4 Ways to Reduce or Avoid Capital Gains Tax
Out last Friday Focus was all about real estate…. reverse mortgages, buying, selling, relocating, rentals, and more…
4 Ways to Reduce or Avoid Capital Gains Tax: Now let’s dive into the tax consequences of selling.
How Capital Gains Tax Works
Let’s say, I bought something for $100,000 and later I sell it for $200,000. The gain in that case is 100,000.
Uncle Sam then wants his share of your profits.
How much his share is, aka the capital gains rate, is based on your income tax bracket.
It could be as low as 0%, the average is 10% but it can go up to 15%.
Capital gains are not only from property, but also from investments such as stocks, or mutual funds.
I bought XYZ company stock 10 years ago for $100 a share and now it’s $300 a share, I have a capital gains if I sell it.
Reducing Capital Gains Tax
1031 Exchange (for Property)
One of the things you can do if you sell something is to reinvest in another piece of property. This is called a 1031 exchange. You’re just exchanging one piece of property for another piece of property. Therefore, you don’t have to pay the capital gains on it at that point. The gain doesn’t go away, but you don’t have to pay the taxes at that point.
Note: if you have an annuity or life insurance policy with a gain, you can do what is called a 1035 exchange and exchange one annuity for another, one life policy for another.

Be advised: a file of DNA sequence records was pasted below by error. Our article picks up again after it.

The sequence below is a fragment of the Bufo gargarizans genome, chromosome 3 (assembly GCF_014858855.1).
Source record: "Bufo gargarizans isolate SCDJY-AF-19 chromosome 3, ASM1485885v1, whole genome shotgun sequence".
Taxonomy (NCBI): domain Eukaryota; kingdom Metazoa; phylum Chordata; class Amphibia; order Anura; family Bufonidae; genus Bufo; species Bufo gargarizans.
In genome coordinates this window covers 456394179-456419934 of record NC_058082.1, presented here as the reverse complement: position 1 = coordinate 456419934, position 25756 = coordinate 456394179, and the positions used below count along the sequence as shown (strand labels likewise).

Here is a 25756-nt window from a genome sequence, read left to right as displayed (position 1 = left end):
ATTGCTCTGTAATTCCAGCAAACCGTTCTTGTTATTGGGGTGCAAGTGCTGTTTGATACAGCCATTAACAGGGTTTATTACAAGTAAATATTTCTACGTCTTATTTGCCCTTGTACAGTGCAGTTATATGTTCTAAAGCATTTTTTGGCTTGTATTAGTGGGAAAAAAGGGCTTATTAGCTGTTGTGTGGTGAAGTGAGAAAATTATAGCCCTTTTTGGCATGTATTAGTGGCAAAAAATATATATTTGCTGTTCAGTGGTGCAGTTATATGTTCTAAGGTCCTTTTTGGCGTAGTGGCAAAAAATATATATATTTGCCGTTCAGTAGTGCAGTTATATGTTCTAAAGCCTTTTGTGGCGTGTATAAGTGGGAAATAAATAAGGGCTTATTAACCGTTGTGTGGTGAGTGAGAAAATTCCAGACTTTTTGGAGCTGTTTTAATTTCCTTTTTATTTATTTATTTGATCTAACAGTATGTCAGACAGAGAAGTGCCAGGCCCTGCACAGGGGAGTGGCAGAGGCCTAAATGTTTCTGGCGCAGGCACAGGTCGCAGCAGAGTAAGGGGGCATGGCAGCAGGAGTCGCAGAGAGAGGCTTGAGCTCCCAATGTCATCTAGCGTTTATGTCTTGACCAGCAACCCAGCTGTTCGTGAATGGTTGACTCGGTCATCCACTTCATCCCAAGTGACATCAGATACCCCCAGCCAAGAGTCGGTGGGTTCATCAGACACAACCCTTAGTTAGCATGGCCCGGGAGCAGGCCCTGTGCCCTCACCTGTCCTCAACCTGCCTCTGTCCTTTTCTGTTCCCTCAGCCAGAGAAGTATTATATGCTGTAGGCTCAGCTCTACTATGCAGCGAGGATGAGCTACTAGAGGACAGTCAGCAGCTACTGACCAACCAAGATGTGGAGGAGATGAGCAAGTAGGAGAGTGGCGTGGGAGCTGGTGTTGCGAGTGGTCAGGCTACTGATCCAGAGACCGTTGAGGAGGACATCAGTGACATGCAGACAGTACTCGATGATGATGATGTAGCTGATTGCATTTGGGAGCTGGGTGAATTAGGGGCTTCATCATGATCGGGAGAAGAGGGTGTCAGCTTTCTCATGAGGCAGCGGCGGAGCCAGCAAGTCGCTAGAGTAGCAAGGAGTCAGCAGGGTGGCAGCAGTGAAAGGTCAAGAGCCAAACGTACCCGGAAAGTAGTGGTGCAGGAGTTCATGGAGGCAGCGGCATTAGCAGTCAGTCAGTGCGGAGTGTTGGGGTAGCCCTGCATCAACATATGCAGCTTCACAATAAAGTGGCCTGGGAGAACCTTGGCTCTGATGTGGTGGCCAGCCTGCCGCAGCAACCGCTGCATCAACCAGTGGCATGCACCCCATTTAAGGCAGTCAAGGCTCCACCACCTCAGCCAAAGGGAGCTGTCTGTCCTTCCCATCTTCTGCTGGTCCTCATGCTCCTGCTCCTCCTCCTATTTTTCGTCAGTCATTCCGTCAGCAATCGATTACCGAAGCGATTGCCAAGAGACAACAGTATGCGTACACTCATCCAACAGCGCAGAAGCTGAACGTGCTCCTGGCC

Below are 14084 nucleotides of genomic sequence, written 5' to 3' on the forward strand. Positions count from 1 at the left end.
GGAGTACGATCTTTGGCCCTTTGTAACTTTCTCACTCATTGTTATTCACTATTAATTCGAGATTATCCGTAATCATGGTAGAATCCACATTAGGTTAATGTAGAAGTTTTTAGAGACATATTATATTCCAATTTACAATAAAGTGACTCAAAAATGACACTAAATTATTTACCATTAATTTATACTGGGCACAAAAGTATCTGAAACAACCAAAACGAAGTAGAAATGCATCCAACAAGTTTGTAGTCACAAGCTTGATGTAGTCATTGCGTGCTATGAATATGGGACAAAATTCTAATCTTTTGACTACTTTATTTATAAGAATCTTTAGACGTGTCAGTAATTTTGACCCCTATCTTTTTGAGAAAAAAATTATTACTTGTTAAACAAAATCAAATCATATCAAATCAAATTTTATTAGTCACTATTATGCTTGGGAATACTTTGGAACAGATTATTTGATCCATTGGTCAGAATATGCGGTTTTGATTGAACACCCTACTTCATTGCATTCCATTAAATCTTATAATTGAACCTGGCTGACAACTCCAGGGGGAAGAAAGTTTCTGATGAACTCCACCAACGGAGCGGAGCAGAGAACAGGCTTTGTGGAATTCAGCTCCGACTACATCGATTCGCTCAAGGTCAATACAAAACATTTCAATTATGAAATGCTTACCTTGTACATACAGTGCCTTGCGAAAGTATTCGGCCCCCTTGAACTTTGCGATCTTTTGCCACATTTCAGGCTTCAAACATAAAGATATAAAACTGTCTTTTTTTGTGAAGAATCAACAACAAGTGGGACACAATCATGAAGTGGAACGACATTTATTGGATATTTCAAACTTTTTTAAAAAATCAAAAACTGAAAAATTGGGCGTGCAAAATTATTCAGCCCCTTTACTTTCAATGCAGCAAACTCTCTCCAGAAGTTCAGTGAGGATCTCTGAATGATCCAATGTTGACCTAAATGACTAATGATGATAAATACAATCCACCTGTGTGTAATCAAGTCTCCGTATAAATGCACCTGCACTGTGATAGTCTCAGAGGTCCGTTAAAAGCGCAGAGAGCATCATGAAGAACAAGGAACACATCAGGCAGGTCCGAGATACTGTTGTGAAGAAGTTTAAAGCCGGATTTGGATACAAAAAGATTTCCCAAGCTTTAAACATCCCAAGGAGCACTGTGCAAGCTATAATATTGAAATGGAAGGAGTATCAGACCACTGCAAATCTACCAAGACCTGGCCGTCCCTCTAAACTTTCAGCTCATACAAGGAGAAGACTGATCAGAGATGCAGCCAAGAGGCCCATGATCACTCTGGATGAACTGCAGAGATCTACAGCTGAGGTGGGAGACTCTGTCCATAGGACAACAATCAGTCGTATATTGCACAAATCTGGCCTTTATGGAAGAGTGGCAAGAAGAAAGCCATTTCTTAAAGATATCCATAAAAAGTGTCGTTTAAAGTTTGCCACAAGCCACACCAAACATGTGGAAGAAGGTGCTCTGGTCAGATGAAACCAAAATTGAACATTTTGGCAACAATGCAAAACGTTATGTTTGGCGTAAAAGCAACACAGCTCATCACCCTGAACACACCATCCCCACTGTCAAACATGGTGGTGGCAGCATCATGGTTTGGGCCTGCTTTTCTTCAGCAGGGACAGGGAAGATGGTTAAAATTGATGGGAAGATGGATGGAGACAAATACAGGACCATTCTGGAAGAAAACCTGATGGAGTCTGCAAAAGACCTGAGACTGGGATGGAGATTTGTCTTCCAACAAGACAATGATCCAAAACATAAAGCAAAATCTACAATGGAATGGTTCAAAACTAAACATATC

Step Up in Cost Basis (for Real Estate and Investments)
Inheritance results in a step-up in the cost basis. Beneficiaries who inherit assets do not have to pay capital gains tax; instead, the cost basis becomes the value on the day they inherit it.
For instance, if you purchased something for $100,000, and it has appreciated to $200,000 by the time you pass away, your beneficiaries will inherit it with a cost basis of $200,000. If they decide to sell it, they won’t owe any capital gains taxes. However, if they choose to keep it and its value subsequently increases from $200,000 to $300,000 before they sell it, they will be liable for capital gains tax on the gain from $200,000 to $300,000.
Opportunity Zone Funds (for Real Estate and Investments)
In the last few years, an opportunity came to be, it even has opportunity in its name, Opportunity Zone Funds.
4 Ways to Reduce or Avoid Capital Gains Tax ,This is a fund that invests in real estate in opportunity zones or places where the government has decided they want to develop.
Now the cool thing with an opportunity zone fund is you can separate your gains from your basis.
In this case, if you bought something for $100,000 and are selling it for $200,ooo then the $100,000 of capital gains (or any part of that) can be put into an Opportunity Zone fund and delay, reduce and possibly avoid capital gains taxes.
Where, if you’re doing a 1031 exchange, that whole $200,000 has to go into the new property, with the opportunity’s own fund, I can take just the gains.
Now, there are multiple ways to take the funds out of the Opportunity Zone fund and pay reduced or no capital gains taxes. Watch our video on the details of Opportunity Zones here.
Reducing Capital Gains Taxes in Investments
Tax efficient investing aims to reduce capital gains and other taxes in non-qualified (aka not IRA or ROTH) accounts. Taxes may not look like they affect gains on the surface level, meaning it is not reflected in your monthly statement, but not taking taxes into account will affect your real returns. Learn more about tax-efficient investing here.
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